He slows the motorbike, pulling over to the skinny shoulder of the highway that wraps seductively around the lush green mountain. He points. “Photo.” It’s more of a command than a suggestion. I snap of shot of the vista—pretty, with rice paddies and a cloak of fog. But I couldn’t tell you any more about it.
That’s because Mr. Loc isn’t having it. He’s shown us the goddamn vista, his posture seems to say, what more do we want?
Even the most skilled and adept of independent travelers (and I’m certainly far from one of them) falls for an imitator sometimes. It happens: we’re tired, we’re rushed, our guard is down, it seems like a good idea. We wind up paying top dollar for a half-assed adventure.
I’d heard about the Hue Riders one night in Hanoi. Instead of a boring old tour bus, they take you on motorbikes from Hue to Hoi An, an historic trail that stops at waterfalls and pagodas and old American bunkers. “It’s supposed to be brillant,” one of Jacob’s friends told me, hunched on our plastic stools over the billow of BBQ smoke.
Killer. Sign me up.
I asked my hotel in Hue if they’d heard of the Hue Riders and they nodded enthusiastically, leading me over to the dude posted at the cafe next door. He thumbed through his photo album—him with smiling white girls, him with white dudes giving the thumbs up sign. He showed me an entry in his customer comment notebook from a girl who was “from your country!”
I couldn’t tell if it was cause to be suspicious, or if he was just that certain kind of proud that third-world tourism workers sometimes are. He showed me his business card: “FIFTEEN YEARS Experienced, All’s for your satisfaction.” But hey, it said “Hue Riders” under his name.
It was only later, after I’d paid and signed up, that the real suspicion began to mount. I googled Hue Riders. And holy shit, there was an actual, legit website. For the real Hue Riders. Of which Mr. Loc was not one.
Oh well, I told myself. Chalk another up to experience. Sometimes the DIY, hustling tour guides can be just as good as the bona fide ones your LP recommends.
Which is true. But Mr. Loc, I’m discovering, isn’t one of them.
Our first stop was a fishing village off the highway: a dirt road strewn with debris; a couple of kids playing soccer; a clutter of wooden boats, docked and sleeping; nets laid out like the vacated skins of snakes.
“Fishing village,” was the extent of explaination given.
Joe, the upbeat and friendly male half of an American couple who’d also gotten roped into the tour, attempted to ask some questions. “Do they go out in the morning?” We got a sort of unintelligble, one-word answer.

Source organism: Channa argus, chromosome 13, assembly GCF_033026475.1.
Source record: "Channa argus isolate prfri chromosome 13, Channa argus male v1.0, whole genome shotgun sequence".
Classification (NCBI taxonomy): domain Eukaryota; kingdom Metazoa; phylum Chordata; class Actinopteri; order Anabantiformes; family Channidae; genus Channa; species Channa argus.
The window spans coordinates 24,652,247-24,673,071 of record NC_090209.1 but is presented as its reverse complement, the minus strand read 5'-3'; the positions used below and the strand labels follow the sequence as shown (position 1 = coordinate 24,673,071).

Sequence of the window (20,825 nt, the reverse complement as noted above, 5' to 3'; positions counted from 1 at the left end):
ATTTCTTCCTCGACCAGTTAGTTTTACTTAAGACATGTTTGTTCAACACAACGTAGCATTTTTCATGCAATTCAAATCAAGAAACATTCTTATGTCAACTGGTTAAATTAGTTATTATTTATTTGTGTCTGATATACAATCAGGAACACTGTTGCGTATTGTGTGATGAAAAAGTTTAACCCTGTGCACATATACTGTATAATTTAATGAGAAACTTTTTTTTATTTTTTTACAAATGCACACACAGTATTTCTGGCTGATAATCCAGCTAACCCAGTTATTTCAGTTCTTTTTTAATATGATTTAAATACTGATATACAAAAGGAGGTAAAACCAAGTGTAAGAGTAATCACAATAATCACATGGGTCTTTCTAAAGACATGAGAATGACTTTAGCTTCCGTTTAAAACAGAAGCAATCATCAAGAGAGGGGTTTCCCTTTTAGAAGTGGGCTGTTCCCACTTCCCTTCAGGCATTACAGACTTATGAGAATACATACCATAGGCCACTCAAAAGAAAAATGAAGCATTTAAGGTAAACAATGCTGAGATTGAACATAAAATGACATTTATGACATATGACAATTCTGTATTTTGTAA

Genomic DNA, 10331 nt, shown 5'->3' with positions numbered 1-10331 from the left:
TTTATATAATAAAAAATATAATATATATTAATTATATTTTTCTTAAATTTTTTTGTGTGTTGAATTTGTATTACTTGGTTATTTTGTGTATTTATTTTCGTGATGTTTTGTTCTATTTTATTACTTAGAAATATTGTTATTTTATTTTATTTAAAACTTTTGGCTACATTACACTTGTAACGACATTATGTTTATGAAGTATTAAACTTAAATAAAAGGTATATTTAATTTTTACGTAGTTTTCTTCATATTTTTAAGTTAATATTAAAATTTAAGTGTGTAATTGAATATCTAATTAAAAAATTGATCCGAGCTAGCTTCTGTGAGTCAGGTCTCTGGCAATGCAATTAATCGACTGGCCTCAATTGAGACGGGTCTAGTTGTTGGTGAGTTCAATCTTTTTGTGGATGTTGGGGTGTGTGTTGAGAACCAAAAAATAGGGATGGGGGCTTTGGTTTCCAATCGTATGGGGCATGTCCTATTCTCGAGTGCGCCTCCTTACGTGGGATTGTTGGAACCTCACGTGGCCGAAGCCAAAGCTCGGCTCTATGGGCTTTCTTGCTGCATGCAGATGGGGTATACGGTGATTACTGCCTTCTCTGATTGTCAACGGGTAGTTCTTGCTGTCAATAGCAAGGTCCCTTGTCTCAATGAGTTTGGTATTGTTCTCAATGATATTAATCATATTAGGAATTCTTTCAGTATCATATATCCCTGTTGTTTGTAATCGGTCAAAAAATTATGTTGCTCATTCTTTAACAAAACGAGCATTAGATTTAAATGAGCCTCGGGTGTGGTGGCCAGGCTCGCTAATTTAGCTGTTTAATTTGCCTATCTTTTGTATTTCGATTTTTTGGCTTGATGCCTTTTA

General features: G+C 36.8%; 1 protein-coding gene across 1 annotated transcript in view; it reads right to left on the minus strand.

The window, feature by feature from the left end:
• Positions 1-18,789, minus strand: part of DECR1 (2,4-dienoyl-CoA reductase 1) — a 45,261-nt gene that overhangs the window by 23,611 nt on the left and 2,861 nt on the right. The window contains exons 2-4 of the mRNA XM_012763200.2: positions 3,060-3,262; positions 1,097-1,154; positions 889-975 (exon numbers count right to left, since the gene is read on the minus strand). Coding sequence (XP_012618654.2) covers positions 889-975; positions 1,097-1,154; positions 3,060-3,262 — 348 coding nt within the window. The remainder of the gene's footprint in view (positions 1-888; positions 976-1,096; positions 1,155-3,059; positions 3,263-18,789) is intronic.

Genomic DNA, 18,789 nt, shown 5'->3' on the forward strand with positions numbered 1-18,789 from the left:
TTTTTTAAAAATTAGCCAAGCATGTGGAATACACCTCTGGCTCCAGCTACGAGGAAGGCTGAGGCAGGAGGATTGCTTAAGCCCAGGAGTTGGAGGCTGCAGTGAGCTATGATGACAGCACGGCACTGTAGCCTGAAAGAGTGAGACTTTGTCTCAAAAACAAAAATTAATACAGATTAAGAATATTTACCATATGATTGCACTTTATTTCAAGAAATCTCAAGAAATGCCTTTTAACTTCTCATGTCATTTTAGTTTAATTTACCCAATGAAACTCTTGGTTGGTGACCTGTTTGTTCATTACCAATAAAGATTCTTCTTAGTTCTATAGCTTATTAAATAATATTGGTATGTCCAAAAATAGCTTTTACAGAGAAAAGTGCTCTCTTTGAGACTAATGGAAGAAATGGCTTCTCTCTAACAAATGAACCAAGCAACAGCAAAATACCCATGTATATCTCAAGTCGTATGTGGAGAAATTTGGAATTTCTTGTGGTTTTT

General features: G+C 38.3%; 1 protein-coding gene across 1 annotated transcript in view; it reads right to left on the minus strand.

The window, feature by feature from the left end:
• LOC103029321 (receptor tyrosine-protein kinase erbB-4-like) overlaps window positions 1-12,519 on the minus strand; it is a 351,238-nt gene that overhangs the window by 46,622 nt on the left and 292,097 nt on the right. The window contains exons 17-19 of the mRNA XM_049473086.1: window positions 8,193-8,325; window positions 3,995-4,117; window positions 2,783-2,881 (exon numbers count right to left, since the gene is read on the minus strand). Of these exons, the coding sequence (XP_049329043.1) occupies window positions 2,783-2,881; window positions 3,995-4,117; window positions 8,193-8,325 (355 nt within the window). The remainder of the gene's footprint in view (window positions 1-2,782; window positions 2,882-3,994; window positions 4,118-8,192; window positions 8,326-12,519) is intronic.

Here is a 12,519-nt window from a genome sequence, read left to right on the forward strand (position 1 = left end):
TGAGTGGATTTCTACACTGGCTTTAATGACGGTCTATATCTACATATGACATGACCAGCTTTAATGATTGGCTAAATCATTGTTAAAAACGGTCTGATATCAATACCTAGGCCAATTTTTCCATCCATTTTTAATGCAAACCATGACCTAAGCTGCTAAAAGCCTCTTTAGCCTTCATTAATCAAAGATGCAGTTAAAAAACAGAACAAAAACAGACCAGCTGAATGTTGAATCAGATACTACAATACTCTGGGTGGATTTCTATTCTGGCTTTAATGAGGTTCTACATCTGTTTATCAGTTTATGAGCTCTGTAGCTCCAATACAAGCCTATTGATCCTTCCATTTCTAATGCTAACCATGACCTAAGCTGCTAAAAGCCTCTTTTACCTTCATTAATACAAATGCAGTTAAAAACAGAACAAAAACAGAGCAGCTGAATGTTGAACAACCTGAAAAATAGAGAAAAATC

Now at a mountain pass—but was it the first or the second pass?—I attempt to eavesdrop on the tour guide next to us. Something important about these cables, this view, something about Americans? I try to ask Mr. Loc. “Was this something important during the war?”
“Yes, I think so.”We move along. It’s a foggy, white-wrapped day, and all the sights we stop at are equally shrouded in hazy incomprehension. We stop by bunkers used during “the American War” (now a tourist trap—more on that in a later post). We stop off for overpriced coffee at a cheesy resort. We pull over at the roadside operation for a kind of cosmetic oil made from a local leaf. We stand around awkwardly as Mr. Loc tells us the prices of the different sized oils.
“Not much of an oil type myself,” Joe declares good-naturedly. He’s pathologically cheerful, in that particular American way, with his buzz cut and beaming cheeks. “When do we get to the waterfall?”
“No waterfall today,” Mr. Loc declares. “The weather,” he gestures around us, “road too slippery.” He makes a skid-and-crash motion with his hands. We nod solemnly, disappointed.
We stop at Marble Mountains, thrust from the flat earth near China Beach like a glittering rock of crystal. Pagodas and temples abound. Joe maintains his positivity, reading aloud from his Lonely Planet to make up for our lack of tour guide. I’m grateful for his unrelenting optimism.We wander into a cave that feels like a cathedral—a carved Buddha in the stone, incense like breath, sunlight filtering through the ceiling like the fingers of gods. There’s the hush of a holy place there; Joe reads that during the War, it was used as a VC hospital.
In a corner, a bat with a broken wing arches and flops. He squeaks intermittenly, and it sounds like a very small prayer, echoing against the rock.
We descend the mountain and find Mr. Loc waiting for us, leaned against the motorbike. “Okay, we go.”
I realize the thing about Mr. Loc isn’t that he’s rude or unknowledgable or even a shitty tour guide. It’s that he’s supremely Vietnamese. It’s this certain way, this certain attitude, that I’ve begun to understand, the same as in the nail shops at home—matter-of-fact, blunt, nothing sugar-coated or said sweetly. Here’s your tour. There’s a sight. Good? Okay.
“Vietnamese people aren’t very nice,” other travelers have told me. I understand where they’re coming from, but I don’t think it’s a simple matter of not being nice; I think it’s a profound cultural difference. (“You want pedicure? Okay, you pick a color.”) Brusk and brash—jarring as the chorus of honks from the motorbikes.
We arrive in Hoi An wind-blown and dirt-covered. My eyes well from the thousand particles of crap swimming around my contacts; my hair’s matted to my head from too many hours wearing a helmet.
Mr. Loc drops me at my hotel. “Happy?” It’s a business-like question.
I nod. Why not?